Students getting on the Arcata-Mad River Transit with their JackPass. | Photo by Alexandria Hasenstab

No car, no problem


HSU’s JackPass offers students unlimited city bus access

By Alexandria Hasenstab

Humboldt State student Miami Liscano was having an enjoyable spring break until their car broke down. They knew they would need to find a new means of transportation. Luckily, Liscano already knew about the JackPass, a program that allows students access to the city buses with just a swipe of their student I.D. card.

“I used to use the bus a lot my freshman year,” Liscano said. “If I didn’t have the bus, I would have never left campus.”

An Arcata-Mad River Transit bus driving down H Street. | Photo by Robert Perez

Liscano is now a sophomore and, like many other students, takes the bus due to a lack of a personal vehicle. But JackPass is not only for students without cars. It’s an effort to reduce the number of students who drive to school as well as reducing HSU’s carbon footprint.

According to the 2016-2017 catalog, the JackPass offers students unlimited free rides on the Arcata & Mad River Transit System, the Redwood Transit System, and the Eureka Transit System. This means students can take the bus all the way from Scotia to Trinidad and even to Willow Creek for a day at the river.

However, the JackPass is not free. Every student pays for it whether they use the bus or not. A portion of HSU registration fees, amounting to $29.02 a semester, is used to fund the JackPass according to Humboldt State’s financial services webpage.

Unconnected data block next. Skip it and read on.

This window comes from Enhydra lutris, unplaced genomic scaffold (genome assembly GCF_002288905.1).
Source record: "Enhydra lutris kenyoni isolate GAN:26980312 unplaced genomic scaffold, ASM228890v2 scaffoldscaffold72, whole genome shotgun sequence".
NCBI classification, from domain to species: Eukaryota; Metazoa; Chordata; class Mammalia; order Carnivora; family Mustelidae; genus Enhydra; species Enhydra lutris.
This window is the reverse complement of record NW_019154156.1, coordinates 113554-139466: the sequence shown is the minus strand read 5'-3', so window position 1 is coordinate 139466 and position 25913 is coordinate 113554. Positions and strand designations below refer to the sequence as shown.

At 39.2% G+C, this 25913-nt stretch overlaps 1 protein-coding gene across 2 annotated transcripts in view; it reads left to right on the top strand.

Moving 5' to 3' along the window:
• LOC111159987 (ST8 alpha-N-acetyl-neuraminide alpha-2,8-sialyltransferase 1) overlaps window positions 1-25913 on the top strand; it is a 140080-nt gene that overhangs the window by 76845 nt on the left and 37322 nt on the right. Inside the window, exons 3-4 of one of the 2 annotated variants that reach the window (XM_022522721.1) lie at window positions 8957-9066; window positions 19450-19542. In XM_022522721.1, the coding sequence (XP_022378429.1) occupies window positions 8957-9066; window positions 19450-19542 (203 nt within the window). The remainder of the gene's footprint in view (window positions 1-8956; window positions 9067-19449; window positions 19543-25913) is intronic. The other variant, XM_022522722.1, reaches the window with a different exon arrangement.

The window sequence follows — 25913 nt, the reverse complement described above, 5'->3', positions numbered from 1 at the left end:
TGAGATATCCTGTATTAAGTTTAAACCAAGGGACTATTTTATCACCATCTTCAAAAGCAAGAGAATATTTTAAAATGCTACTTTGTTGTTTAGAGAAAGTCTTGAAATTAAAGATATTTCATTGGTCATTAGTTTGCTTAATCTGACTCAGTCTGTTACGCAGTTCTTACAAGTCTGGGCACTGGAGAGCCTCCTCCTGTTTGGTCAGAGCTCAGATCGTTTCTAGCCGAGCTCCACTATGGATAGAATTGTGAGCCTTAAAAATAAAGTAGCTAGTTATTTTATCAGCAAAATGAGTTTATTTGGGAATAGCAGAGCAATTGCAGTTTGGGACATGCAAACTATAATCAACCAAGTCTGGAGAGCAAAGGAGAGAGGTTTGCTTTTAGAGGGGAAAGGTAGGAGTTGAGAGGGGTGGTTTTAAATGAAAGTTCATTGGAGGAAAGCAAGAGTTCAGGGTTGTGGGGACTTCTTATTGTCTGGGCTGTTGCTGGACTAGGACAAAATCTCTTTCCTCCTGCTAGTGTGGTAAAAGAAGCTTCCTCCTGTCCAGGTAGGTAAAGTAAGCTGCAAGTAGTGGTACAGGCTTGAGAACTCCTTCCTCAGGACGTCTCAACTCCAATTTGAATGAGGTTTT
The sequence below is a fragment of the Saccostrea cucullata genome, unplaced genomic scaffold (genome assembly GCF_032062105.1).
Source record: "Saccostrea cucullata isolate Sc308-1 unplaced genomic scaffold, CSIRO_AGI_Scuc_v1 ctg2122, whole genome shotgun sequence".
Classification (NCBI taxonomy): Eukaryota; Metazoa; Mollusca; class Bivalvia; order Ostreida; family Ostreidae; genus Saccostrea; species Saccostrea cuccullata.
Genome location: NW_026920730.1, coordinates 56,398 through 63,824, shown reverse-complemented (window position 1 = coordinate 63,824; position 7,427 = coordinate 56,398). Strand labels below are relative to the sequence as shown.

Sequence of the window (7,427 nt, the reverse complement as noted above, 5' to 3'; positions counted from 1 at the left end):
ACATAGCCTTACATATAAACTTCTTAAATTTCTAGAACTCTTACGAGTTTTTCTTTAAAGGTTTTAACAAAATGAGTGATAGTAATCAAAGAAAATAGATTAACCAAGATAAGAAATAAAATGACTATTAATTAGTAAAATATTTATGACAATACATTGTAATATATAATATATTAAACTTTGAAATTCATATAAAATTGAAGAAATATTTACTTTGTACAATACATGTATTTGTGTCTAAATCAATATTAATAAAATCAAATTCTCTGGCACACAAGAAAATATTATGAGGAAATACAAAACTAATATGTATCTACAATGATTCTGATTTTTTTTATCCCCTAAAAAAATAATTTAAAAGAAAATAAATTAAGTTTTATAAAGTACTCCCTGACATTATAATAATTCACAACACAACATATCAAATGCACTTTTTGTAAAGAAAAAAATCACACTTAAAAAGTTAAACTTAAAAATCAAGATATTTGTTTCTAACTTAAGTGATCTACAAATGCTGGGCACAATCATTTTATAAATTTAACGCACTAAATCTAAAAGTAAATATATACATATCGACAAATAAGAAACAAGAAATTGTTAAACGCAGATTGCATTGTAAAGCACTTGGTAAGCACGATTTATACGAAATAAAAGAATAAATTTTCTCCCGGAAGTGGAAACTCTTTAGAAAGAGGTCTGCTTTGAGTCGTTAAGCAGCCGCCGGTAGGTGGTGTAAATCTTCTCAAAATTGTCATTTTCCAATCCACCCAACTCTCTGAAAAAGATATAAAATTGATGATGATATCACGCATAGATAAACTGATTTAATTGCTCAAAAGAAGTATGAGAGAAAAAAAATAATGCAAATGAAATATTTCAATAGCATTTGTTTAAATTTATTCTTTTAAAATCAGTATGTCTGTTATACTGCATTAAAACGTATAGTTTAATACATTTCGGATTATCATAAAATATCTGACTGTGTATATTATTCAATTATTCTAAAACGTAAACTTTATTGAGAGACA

For students who live out of town like senior Noah Dunkley, the JackPass is a necessity.  

“I totally agree it’s worth paying for the bus pass in our tuition,” Dunkley said.

Dunkley lives in Eureka. In order to get to school and back home he has to take the Redwood Transit System. A monthly pass for the RTS is $60 according to their website. This means that a student would pay twice as much for a one-month RTS pass as they do for a 5-month JackPass.

Charles Burdick is the public transit manager for the Arcata-Mad River Transit. According to Burdick, over 70 percent of bus riders for the Arcata-Mad River Transit are HSU students. He believes that the JackPass is beneficial because it lessens the number of students parking on campus and increases the use of the city bus.

“There’s a lack of parking there [at HSU],” Burdick said. “They would rather students not take their cars to campus.”

Humboldt State has been notorious for inadequate parking spaces. According to HSU’s parking and commuter services website, a parking pass for the fall and spring semesters is $315. The parking pass does not ensure students will find a spot.

JackPass is a great deal for HSU students, but students who use the local transit do experience some flaws.

“The bus will come either really late or really early,” Liscano said.

To avoid missing the bus Liscano uses an app called Transit that offers accurate, real-time predictions for public transit arrival times.

Dunkley has also experience some flaws on the RTS including sagging bus seats and fights breaking out on the bus, but he feels like these flaws are ignorable.

“Overall it’s a pleasant experience,” Dunkley said. 

Graphic by Kelly Bessem

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